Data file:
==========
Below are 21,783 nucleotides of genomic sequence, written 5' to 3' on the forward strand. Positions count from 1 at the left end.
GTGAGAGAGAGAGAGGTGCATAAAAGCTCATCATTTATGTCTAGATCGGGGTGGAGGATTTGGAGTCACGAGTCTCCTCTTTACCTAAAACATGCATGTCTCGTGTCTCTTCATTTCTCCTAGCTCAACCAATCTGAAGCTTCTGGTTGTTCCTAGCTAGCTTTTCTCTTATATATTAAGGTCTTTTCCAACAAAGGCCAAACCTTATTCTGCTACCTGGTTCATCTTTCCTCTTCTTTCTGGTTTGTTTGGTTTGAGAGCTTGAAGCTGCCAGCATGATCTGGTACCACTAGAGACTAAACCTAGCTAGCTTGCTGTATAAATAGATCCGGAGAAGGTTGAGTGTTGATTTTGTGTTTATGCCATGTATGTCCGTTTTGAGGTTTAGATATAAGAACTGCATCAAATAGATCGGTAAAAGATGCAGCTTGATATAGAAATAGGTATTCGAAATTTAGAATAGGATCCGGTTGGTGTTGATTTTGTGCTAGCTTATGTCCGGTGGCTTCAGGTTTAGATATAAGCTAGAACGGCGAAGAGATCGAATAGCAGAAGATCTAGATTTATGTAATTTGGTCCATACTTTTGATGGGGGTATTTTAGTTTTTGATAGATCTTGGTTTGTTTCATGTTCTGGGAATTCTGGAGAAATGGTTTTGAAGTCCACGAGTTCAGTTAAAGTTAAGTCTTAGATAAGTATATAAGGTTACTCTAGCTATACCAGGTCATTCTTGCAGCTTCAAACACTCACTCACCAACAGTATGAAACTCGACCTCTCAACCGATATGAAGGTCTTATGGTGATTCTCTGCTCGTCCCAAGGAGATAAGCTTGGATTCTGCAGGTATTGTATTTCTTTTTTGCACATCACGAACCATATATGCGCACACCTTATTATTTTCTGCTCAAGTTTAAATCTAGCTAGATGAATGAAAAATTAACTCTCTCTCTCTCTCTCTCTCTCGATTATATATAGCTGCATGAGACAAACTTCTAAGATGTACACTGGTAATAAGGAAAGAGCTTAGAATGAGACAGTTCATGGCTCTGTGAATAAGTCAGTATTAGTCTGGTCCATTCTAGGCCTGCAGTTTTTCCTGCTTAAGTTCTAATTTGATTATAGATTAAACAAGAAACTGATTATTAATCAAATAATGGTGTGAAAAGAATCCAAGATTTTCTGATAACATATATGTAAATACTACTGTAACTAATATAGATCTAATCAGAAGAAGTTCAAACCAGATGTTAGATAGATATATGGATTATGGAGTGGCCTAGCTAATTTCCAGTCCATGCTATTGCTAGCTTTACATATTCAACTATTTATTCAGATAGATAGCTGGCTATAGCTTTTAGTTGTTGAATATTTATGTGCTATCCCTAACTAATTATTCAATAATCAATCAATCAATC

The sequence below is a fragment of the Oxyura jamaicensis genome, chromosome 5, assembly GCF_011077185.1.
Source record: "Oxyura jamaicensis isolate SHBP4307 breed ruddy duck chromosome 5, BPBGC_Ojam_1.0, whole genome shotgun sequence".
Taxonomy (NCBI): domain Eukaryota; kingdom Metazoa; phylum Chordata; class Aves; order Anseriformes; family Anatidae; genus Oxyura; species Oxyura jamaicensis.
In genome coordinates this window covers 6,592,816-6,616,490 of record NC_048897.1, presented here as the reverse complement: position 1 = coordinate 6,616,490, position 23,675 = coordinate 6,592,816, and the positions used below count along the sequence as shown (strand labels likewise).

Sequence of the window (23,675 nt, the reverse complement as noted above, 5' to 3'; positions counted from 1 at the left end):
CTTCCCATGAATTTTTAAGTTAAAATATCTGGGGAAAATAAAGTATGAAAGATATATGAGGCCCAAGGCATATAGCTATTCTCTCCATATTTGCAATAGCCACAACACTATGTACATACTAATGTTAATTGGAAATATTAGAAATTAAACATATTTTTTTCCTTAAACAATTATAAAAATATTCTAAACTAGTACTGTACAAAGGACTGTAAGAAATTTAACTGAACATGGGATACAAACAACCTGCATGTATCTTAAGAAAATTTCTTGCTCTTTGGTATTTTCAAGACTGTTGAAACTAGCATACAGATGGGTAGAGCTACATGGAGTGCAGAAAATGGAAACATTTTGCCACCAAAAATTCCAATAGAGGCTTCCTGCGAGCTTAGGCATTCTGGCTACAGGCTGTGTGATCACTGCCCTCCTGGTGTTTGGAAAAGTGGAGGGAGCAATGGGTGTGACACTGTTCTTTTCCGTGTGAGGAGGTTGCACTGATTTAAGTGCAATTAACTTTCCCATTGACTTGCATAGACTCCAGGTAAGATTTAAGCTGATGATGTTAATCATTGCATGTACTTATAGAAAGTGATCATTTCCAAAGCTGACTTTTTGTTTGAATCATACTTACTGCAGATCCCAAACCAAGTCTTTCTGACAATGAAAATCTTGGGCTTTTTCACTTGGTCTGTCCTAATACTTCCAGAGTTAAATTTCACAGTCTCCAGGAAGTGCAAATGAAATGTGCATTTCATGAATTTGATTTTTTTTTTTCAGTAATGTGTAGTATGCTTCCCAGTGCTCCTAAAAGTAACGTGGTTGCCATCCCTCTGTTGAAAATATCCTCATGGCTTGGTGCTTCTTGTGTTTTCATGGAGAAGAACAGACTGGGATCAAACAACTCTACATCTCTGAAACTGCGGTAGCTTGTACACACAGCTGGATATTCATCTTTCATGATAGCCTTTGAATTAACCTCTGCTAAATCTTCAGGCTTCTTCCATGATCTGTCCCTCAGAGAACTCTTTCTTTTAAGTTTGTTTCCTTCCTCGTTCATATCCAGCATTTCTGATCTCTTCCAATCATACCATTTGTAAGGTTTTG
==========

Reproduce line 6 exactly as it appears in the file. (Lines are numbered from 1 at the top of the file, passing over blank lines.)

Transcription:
In genome coordinates this window covers 6,592,816-6,616,490 of record NC_048897.1, presented here as the reverse complement: position 1 = coordinate 6,616,490, position 23,675 = coordinate 6,592,816, and the positions used below count along the sequence as shown (strand labels likewise).